|dc.description.abstract||Freshwater is a globally important resource, yet the continued availability of high quality water is at risk. In New Zealand, around half of lowland water bodies do not meet water quality standards. One of the major threats to water quality in New Zealand is the widespread conversion and intensification of land use.
Since the European settlement of New Zealand, more than 13 million hectares (around 50 % of the total land area) has been cleared and converted to pastoral agriculture. Agriculture is now the dominant land use in most of the middle to lower catchments of New Zealand rivers. This pastoral development has had profound impacts on water quality, aquatic habitats and macroinvertebrate communities. Riparian restoration has been occurring in New Zealand for over 30 years in an effort to minimise the impact on aquatic ecosystems by buffering streams from surrounding land use.
Despite the extent of riparian restoration occurring in New Zealand, little monitoring or evaluation has been undertaken to determine whether planting efforts are achieving their aims. This thesis evaluates the impact of riparian plantings on water quality using a case study on lowland streams in the Lake Ellesmere catchment. A paired catchment design on four river reaches was used to compare restored riparian buffers with control sites upstream. Chemical water quality sampling was used in conjunction with a macroinvertebrate community assessment to provide a comprehensive assessment of water quality.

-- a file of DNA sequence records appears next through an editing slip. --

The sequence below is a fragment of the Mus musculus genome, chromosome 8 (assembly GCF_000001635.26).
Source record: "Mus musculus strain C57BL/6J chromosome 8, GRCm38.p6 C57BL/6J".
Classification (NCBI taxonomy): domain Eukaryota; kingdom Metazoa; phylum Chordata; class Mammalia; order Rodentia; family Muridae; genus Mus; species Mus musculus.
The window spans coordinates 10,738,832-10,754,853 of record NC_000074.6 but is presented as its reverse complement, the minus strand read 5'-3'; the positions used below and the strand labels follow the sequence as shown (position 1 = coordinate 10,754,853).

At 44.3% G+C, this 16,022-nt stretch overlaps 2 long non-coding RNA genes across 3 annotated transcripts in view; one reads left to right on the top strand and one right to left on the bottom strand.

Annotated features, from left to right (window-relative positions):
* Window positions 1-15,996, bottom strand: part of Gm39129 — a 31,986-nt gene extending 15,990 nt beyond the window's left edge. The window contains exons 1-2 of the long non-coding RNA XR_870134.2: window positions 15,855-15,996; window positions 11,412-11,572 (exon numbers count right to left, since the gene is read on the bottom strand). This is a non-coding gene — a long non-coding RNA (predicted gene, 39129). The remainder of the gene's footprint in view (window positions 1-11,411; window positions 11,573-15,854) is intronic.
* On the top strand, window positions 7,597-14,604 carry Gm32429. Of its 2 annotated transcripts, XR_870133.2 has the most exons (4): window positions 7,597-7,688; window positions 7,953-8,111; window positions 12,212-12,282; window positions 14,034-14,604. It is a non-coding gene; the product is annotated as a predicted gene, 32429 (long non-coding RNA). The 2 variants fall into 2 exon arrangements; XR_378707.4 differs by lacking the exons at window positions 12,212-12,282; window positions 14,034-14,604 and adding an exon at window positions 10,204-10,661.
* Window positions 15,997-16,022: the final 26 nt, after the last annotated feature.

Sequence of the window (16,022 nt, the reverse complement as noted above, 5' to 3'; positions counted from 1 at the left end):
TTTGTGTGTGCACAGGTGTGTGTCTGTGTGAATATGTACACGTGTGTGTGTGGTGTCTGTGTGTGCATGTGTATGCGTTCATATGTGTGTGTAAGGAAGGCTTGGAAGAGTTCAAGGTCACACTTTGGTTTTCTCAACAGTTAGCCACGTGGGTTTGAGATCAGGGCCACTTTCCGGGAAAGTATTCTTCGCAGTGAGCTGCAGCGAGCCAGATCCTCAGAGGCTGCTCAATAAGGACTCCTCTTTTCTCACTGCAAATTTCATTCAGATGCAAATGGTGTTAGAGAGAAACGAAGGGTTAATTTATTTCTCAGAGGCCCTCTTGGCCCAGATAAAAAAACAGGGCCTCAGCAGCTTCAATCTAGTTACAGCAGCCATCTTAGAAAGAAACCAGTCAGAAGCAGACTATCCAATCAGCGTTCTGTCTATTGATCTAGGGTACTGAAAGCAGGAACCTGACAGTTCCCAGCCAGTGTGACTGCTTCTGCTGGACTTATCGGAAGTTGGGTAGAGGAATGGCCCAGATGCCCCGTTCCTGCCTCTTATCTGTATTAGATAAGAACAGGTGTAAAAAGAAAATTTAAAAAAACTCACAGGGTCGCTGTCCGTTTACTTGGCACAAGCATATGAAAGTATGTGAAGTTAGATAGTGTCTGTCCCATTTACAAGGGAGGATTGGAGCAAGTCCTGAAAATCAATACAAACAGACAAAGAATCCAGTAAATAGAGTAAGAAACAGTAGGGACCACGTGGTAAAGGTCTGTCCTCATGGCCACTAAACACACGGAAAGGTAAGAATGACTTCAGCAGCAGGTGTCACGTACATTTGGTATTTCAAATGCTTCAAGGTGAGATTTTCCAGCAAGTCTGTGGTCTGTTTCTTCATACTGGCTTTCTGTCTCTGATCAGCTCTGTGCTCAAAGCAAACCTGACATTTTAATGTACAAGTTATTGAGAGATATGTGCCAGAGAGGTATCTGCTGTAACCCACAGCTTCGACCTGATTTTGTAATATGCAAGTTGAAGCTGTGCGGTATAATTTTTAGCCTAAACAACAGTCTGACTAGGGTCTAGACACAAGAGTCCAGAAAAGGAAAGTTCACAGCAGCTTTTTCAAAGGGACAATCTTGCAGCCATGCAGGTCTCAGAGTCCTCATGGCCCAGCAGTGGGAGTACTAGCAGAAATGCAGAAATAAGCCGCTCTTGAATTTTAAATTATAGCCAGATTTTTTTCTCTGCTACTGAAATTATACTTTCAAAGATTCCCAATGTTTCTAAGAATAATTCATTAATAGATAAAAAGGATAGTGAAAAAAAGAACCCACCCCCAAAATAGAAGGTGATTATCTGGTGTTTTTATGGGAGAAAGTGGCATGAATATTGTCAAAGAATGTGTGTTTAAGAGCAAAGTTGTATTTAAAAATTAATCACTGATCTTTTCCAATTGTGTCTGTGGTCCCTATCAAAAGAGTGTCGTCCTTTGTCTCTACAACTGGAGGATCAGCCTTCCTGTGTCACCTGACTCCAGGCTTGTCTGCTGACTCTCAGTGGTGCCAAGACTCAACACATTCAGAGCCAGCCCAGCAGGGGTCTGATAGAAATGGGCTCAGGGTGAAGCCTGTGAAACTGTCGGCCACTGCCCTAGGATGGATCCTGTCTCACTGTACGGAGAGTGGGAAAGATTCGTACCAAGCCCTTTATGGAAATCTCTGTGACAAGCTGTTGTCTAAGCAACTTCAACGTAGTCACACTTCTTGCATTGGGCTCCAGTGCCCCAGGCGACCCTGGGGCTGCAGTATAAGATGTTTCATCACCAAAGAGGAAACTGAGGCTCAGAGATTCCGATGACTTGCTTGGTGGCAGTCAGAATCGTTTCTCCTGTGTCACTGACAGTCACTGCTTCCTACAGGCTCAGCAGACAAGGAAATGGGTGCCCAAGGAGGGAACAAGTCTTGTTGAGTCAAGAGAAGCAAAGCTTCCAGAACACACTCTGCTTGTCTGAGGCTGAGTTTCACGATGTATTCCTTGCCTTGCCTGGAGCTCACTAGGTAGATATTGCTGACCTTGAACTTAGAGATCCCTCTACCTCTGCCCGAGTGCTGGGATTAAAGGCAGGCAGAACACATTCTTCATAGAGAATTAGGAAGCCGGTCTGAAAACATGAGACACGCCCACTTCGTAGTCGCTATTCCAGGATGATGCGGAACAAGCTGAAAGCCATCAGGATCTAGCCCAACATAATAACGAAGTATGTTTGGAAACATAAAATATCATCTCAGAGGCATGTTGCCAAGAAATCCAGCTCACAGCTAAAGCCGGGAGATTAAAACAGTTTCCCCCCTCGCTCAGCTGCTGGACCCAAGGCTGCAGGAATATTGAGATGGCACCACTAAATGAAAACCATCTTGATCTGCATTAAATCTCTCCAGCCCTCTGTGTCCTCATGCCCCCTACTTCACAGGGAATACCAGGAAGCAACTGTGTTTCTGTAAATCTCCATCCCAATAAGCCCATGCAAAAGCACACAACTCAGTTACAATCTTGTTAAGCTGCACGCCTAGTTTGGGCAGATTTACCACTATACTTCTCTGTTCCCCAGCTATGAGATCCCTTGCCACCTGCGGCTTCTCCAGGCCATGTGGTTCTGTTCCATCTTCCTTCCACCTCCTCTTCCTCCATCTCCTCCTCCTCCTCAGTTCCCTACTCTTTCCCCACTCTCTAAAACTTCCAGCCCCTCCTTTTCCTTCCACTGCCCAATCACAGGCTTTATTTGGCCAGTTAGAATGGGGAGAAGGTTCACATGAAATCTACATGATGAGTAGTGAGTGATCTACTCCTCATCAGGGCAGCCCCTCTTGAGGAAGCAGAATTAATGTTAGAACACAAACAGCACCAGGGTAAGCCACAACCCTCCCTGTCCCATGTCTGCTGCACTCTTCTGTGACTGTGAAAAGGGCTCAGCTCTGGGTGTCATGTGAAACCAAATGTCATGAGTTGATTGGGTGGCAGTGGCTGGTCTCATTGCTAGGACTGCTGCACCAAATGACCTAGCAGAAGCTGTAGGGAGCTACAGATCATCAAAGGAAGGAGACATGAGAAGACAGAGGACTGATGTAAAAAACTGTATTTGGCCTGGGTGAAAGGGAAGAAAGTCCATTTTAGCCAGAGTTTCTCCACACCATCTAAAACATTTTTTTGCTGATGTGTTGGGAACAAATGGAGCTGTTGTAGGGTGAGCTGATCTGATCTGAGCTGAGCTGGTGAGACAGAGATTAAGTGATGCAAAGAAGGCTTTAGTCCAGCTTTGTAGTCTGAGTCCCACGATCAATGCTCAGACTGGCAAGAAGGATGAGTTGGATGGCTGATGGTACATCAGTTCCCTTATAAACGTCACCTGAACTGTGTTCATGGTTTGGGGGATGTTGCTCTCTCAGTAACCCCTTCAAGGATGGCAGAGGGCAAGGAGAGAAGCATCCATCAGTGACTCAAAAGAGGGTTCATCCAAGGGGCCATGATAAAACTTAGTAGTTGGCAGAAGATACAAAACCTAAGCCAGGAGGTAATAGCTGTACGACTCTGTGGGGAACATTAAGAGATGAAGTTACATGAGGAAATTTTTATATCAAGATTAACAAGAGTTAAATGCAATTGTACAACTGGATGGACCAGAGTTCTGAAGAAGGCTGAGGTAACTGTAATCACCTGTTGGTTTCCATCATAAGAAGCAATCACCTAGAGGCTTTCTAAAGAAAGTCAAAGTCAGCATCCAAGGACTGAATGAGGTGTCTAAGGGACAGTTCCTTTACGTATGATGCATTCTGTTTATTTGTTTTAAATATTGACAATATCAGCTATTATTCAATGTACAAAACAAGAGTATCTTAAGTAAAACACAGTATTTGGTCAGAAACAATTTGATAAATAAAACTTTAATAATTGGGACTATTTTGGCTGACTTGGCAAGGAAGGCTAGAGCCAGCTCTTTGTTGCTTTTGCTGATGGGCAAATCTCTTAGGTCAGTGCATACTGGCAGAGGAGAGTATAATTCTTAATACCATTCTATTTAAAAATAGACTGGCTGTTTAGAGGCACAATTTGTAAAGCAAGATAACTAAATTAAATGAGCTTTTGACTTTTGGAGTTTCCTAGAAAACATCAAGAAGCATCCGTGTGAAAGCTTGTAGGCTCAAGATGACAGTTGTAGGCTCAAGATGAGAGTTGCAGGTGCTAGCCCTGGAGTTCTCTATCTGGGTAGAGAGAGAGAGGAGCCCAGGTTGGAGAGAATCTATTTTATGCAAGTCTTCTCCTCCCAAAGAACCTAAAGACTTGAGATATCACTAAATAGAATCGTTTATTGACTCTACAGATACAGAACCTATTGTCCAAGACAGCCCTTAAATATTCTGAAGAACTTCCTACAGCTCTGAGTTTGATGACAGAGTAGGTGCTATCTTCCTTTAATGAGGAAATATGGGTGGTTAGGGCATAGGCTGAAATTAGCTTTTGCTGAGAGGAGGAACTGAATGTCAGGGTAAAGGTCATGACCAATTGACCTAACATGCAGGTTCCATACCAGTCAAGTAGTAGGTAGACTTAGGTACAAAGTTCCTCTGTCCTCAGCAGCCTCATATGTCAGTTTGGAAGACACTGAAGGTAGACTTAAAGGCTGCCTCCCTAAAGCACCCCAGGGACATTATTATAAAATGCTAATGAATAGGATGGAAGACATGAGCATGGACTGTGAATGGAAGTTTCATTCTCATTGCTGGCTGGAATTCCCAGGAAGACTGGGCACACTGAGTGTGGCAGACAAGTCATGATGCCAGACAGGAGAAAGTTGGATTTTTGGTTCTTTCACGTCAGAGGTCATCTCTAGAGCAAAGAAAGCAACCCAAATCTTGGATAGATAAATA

Riparian restoration was found to have a positive effect on water quality in terms of increasing dissolved oxygen and decreasing turbidity. However, the four plantings that were studied all fail to meet the recommended minimum width of 10 m. This may have limited their effectiveness in protecting water quality, as seen by an increase in conductivity at planted sites, and no changes in other chemical and microbiological factors. Mixed responses were seen in invertebrate community composition, and it is likely that bed substrate, which was unmatched between some paired sites, had a large effect on species present. This research suggests that even narrow planted buffer strips may be effective in improving some water quality variables, and even when no baseline data has been established prior to restoration, monitoring can demonstrate the effectiveness of riparian restoration.
When planning restoration efforts and in the evaluation of their effectiveness, a number of factors need to be considered. This most importantly includes the length and width of buffer strip, time since retirement, stream shade, stream flow and sources of invertebrate colonisers. Ultimately, the effectiveness of riparian planting in protecting water quality requires more planning and a significant monitoring effort in addition to the planting of a stream reach. Finally, it is important to remember that riparian restoration is a long-term task, and the beneficial results it provides will take some time to become apparent. Expectations of landowners and community groups need to be managed, and measurable goals set over a period of years to decades.||en